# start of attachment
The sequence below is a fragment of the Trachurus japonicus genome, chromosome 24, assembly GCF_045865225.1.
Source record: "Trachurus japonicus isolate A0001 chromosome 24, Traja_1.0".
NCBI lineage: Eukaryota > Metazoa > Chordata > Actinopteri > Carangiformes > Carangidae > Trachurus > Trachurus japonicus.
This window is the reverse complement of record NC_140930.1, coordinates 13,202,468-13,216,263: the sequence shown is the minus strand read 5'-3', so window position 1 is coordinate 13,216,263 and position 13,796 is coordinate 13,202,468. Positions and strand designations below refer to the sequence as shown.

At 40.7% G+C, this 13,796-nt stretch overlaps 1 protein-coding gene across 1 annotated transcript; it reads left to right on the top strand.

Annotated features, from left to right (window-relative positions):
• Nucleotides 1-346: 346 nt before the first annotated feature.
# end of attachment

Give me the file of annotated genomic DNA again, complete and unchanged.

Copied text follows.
The sequence below is a fragment of the Trachurus japonicus genome, chromosome 24, assembly GCF_045865225.1.
Source record: "Trachurus japonicus isolate A0001 chromosome 24, Traja_1.0".
NCBI lineage: Eukaryota > Metazoa > Chordata > Actinopteri > Carangiformes > Carangidae > Trachurus > Trachurus japonicus.
This window is the reverse complement of record NC_140930.1, coordinates 13,202,468-13,216,263: the sequence shown is the minus strand read 5'-3', so window position 1 is coordinate 13,216,263 and position 13,796 is coordinate 13,202,468. Positions and strand designations below refer to the sequence as shown.

At 40.7% G+C, this 13,796-nt stretch overlaps 1 protein-coding gene across 1 annotated transcript; it reads left to right on the top strand.

Annotated features, from left to right (window-relative positions):
• Nucleotides 1-346: 346 nt before the first annotated feature.